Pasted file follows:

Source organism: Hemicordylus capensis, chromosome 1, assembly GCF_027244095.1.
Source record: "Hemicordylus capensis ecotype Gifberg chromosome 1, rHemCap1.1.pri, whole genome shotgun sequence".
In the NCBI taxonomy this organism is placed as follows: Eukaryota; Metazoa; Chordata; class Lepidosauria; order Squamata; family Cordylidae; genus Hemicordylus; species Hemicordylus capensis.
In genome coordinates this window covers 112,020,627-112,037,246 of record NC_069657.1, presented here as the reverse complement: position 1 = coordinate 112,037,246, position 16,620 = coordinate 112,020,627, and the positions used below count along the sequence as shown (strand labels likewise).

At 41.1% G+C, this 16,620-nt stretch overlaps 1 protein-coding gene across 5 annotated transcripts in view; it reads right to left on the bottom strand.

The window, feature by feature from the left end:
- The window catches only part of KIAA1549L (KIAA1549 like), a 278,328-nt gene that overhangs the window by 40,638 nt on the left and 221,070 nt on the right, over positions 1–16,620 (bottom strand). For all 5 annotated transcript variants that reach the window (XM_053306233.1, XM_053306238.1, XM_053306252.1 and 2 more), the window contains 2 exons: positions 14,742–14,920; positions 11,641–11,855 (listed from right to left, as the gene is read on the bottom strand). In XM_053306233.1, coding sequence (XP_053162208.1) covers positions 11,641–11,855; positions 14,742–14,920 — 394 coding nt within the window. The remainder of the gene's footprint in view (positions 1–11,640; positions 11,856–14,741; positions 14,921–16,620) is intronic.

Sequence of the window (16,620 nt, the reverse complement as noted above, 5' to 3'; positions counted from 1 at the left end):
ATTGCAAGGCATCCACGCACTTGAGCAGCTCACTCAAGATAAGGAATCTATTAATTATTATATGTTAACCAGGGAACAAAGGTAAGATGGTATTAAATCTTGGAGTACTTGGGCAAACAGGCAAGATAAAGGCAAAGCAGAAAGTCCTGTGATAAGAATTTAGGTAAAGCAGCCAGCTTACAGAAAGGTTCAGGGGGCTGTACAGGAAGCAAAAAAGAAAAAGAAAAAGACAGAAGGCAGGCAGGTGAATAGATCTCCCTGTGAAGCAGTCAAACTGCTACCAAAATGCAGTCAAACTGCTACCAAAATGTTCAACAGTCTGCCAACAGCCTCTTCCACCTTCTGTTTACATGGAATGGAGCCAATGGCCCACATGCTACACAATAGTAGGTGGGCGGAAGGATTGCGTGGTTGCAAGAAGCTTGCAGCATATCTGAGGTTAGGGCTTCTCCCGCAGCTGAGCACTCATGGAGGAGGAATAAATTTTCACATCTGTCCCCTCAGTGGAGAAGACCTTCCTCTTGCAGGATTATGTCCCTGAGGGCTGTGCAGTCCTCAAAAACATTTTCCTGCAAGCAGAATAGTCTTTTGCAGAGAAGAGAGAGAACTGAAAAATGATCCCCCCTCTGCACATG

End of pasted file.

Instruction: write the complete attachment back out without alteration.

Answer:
Source organism: Hemicordylus capensis, chromosome 1, assembly GCF_027244095.1.
Source record: "Hemicordylus capensis ecotype Gifberg chromosome 1, rHemCap1.1.pri, whole genome shotgun sequence".
In the NCBI taxonomy this organism is placed as follows: Eukaryota; Metazoa; Chordata; class Lepidosauria; order Squamata; family Cordylidae; genus Hemicordylus; species Hemicordylus capensis.
In genome coordinates this window covers 112,020,627-112,037,246 of record NC_069657.1, presented here as the reverse complement: position 1 = coordinate 112,037,246, position 16,620 = coordinate 112,020,627, and the positions used below count along the sequence as shown (strand labels likewise).

At 41.1% G+C, this 16,620-nt stretch overlaps 1 protein-coding gene across 5 annotated transcripts in view; it reads right to left on the bottom strand.

The window, feature by feature from the left end:
- The window catches only part of KIAA1549L (KIAA1549 like), a 278,328-nt gene that overhangs the window by 40,638 nt on the left and 221,070 nt on the right, over positions 1–16,620 (bottom strand). For all 5 annotated transcript variants that reach the window (XM_053306233.1, XM_053306238.1, XM_053306252.1 and 2 more), the window contains 2 exons: positions 14,742–14,920; positions 11,641–11,855 (listed from right to left, as the gene is read on the bottom strand). In XM_053306233.1, coding sequence (XP_053162208.1) covers positions 11,641–11,855; positions 14,742–14,920 — 394 coding nt within the window. The remainder of the gene's footprint in view (positions 1–11,640; positions 11,856–14,741; positions 14,921–16,620) is intronic.

Sequence of the window (16,620 nt, the reverse complement as noted above, 5' to 3'; positions counted from 1 at the left end):
ATTGCAAGGCATCCACGCACTTGAGCAGCTCACTCAAGATAAGGAATCTATTAATTATTATATGTTAACCAGGGAACAAAGGTAAGATGGTATTAAATCTTGGAGTACTTGGGCAAACAGGCAAGATAAAGGCAAAGCAGAAAGTCCTGTGATAAGAATTTAGGTAAAGCAGCCAGCTTACAGAAAGGTTCAGGGGGCTGTACAGGAAGCAAAAAAGAAAAAGAAAAAGACAGAAGGCAGGCAGGTGAATAGATCTCCCTGTGAAGCAGTCAAACTGCTACCAAAATGCAGTCAAACTGCTACCAAAATGTTCAACAGTCTGCCAACAGCCTCTTCCACCTTCTGTTTACATGGAATGGAGCCAATGGCCCACATGCTACACAATAGTAGGTGGGCGGAAGGATTGCGTGGTTGCAAGAAGCTTGCAGCATATCTGAGGTTAGGGCTTCTCCCGCAGCTGAGCACTCATGGAGGAGGAATAAATTTTCACATCTGTCCCCTCAGTGGAGAAGACCTTCCTCTTGCAGGATTATGTCCCTGAGGGCTGTGCAGTCCTCAAAAACATTTTCCTGCAAGCAGAATAGTCTTTTGCAGAGAAGAGAGAGAACTGAAAAATGATCCCCCCTCTGCACATG